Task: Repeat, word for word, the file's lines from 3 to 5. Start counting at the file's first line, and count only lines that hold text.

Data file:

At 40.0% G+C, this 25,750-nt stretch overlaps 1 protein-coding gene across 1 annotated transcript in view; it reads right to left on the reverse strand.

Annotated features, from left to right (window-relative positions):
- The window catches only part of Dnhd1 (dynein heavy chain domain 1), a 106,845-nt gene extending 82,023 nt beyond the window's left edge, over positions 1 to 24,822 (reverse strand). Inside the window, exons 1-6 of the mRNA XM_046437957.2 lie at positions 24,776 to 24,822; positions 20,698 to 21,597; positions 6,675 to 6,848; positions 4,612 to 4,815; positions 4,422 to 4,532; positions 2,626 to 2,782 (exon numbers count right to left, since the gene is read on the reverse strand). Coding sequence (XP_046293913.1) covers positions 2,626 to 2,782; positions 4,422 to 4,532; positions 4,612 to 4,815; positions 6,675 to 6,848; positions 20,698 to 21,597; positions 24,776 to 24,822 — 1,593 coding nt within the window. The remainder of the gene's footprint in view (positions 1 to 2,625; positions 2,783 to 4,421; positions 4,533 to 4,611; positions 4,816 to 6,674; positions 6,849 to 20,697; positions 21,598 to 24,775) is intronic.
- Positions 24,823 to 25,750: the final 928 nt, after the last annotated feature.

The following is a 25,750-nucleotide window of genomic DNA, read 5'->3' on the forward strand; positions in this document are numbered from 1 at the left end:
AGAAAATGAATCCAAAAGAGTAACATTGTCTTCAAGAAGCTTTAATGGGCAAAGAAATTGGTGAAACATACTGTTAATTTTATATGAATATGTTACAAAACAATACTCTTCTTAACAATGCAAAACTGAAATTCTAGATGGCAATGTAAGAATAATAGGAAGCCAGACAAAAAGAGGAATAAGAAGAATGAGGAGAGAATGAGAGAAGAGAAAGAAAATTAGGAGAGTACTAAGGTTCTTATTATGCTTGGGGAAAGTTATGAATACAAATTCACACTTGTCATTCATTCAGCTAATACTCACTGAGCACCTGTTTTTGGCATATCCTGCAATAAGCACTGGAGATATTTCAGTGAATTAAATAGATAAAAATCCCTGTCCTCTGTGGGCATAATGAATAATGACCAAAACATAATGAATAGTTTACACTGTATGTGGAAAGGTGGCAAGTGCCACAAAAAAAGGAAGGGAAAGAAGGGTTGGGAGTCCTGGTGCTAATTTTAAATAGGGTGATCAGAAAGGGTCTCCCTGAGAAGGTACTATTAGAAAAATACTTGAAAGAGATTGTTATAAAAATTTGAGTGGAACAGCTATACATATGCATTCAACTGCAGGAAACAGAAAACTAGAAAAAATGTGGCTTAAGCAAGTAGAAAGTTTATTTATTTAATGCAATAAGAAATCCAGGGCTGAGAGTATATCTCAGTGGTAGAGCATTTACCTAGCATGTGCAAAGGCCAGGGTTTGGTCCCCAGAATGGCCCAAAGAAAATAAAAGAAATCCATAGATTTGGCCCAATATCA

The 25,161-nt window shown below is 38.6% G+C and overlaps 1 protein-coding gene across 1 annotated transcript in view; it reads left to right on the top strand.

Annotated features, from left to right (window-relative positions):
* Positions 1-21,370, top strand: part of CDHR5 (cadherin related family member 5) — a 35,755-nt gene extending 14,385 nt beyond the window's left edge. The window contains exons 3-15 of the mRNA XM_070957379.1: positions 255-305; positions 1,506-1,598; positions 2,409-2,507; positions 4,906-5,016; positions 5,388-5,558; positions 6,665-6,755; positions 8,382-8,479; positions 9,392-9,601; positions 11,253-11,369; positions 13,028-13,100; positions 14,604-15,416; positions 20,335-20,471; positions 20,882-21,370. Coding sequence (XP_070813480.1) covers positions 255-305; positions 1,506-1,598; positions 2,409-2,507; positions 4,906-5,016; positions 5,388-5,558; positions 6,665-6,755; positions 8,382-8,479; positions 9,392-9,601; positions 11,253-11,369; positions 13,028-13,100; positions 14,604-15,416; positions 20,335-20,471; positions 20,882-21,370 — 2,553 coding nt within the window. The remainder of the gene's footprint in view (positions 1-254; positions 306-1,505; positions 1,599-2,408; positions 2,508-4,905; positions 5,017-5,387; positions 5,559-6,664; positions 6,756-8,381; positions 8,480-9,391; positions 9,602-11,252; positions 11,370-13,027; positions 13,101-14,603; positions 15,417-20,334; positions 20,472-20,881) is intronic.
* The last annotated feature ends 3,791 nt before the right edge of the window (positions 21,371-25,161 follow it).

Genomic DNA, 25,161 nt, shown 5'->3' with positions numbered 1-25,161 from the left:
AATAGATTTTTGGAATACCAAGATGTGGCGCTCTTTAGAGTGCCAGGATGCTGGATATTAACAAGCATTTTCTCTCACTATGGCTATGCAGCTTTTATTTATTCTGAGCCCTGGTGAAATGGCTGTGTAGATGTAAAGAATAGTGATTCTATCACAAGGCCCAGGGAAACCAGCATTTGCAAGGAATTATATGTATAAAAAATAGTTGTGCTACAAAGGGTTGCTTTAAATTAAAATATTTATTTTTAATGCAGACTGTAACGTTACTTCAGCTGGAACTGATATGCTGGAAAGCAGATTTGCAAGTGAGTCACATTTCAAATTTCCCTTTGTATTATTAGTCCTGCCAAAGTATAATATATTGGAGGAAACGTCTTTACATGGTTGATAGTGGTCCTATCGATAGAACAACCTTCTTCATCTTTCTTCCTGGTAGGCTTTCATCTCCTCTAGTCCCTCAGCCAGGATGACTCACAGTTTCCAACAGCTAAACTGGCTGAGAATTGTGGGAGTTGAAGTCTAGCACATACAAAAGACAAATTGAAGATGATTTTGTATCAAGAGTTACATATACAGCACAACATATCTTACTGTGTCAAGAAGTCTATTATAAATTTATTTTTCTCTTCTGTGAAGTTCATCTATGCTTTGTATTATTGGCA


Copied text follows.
- The window catches only part of Dnhd1 (dynein heavy chain domain 1), a 106,845-nt gene extending 82,023 nt beyond the window's left edge, over positions 1 to 24,822 (reverse strand). Inside the window, exons 1-6 of the mRNA XM_046437957.2 lie at positions 24,776 to 24,822; positions 20,698 to 21,597; positions 6,675 to 6,848; positions 4,612 to 4,815; positions 4,422 to 4,532; positions 2,626 to 2,782 (exon numbers count right to left, since the gene is read on the reverse strand). Coding sequence (XP_046293913.1) covers positions 2,626 to 2,782; positions 4,422 to 4,532; positions 4,612 to 4,815; positions 6,675 to 6,848; positions 20,698 to 21,597; positions 24,776 to 24,822 — 1,593 coding nt within the window. The remainder of the gene's footprint in view (positions 1 to 2,625; positions 2,783 to 4,421; positions 4,533 to 4,611; positions 4,816 to 6,674; positions 6,849 to 20,697; positions 21,598 to 24,775) is intronic.
- Positions 24,823 to 25,750: the final 928 nt, after the last annotated feature.

The following is a 25,750-nucleotide window of genomic DNA, read 5'->3' on the forward strand; positions in this document are numbered from 1 at the left end: